Court allows class action against Facebook Inc. to proceed

Posted on: January 6th, 2012 by Steve Larson

A federal judge has allowed a class action to proceed against Facebook.  The complaint alleges that Facebook co-opts users as unpaid spokesmen for paid advertising and illegally profits when users sponsor products through “likes”.

The complaint alleges that Facebook violates California and federal laws with its “Sponsored Stories” feature, which uses the names, photos and other profile information of its members in sponsored advertisements.  The stories are triggered when members “like” a product or service, and the plaintiffs believe they are entitled to compensation under California law.

While Facebook’s own policies state that users can limit how their names and personal information are used by Facebook, users aren’t allowed to completely opt out of the social network’s commercial and sponsor-related content.

Pointing to its user terms of service as grounds for dismissal, Facebook claimed that it is immune from action as an “interactive computer service” and merely a conduit through which users pass their own information to friends.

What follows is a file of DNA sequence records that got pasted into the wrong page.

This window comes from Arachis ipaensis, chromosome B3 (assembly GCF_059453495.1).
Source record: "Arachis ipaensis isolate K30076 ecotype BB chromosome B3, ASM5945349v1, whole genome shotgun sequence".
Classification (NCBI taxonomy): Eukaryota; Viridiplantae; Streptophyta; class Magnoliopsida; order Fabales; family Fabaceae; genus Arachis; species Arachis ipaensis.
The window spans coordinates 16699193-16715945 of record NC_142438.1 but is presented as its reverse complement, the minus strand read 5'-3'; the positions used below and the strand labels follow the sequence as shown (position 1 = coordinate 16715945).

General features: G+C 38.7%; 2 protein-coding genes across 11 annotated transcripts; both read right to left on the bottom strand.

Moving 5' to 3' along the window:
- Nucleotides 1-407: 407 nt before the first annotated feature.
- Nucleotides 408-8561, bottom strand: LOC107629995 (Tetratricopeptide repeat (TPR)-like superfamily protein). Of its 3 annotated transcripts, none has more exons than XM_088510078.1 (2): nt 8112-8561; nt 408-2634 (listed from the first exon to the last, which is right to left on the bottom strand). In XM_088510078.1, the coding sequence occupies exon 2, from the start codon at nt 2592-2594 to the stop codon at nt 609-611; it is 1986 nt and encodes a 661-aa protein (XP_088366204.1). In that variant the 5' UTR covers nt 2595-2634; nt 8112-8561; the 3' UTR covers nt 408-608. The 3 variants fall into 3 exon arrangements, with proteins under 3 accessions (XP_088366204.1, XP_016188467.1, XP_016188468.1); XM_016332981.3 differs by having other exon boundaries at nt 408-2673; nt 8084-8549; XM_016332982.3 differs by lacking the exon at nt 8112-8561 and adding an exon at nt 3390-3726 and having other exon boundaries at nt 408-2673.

U.S. District Judge Lucy Koh disagreed, however, citing a statement from Facebook’s own chief operating officer.

“Marketers have always known that the best recommendation comes from a friend,” COO Sheryl Sandberg said, according to the court.  “Making your customers your marketers” is “the elusive goal we’ve been searching for.”

This evidence supports the plaintiffs’ claim that “they have a right to be paid for their endorsements and can establish how much these endorsements are worth,” Judge Koh wrote.

“Members are unable to opt out of the Sponsored Stories service, which was introduced after plaintiffs became Facebook members, and instructions on how to disable an individual post from appearing on friends’ news feeds or as a sponsored story are only available on a buried Help Center page, ” the 38-page decision states.

“The court finds plaintiffs have adequately alleged unfair, unlawful, and fraudulent conduct” under California’s Unfair Competition law, Judge Koh concluded.

Judge Koh dismissed unjust-enrichment claims against Facebook with prejudice, alluding to a recent decision from the state appeals court that unjust enrichment is a restitution claim, and not a cause of action in itself.